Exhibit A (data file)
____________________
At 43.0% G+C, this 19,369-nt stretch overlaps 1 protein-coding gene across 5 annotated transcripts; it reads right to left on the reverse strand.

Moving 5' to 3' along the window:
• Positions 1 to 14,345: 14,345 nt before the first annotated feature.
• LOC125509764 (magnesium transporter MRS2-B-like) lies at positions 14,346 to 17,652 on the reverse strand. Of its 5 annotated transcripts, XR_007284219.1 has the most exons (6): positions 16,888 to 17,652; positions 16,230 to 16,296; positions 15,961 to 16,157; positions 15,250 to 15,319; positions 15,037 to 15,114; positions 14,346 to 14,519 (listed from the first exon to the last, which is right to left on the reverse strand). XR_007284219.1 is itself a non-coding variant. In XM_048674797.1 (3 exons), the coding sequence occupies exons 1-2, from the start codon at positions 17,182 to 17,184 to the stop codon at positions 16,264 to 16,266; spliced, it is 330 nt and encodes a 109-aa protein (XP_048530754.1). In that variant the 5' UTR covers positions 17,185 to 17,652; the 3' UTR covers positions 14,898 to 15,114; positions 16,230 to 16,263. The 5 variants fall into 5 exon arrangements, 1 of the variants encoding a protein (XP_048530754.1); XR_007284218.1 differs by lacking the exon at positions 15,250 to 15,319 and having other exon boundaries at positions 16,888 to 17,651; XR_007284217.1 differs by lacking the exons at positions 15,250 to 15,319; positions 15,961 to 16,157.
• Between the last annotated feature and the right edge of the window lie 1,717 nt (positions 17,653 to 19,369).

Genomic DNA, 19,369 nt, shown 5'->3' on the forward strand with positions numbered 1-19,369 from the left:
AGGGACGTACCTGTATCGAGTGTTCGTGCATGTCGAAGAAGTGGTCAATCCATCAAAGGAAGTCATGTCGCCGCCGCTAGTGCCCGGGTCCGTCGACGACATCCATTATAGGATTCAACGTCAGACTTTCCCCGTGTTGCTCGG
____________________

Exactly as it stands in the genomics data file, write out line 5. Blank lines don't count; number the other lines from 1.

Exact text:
• Between the last annotated feature and the right edge of the window lie 1,717 nt (positions 17,653 to 19,369).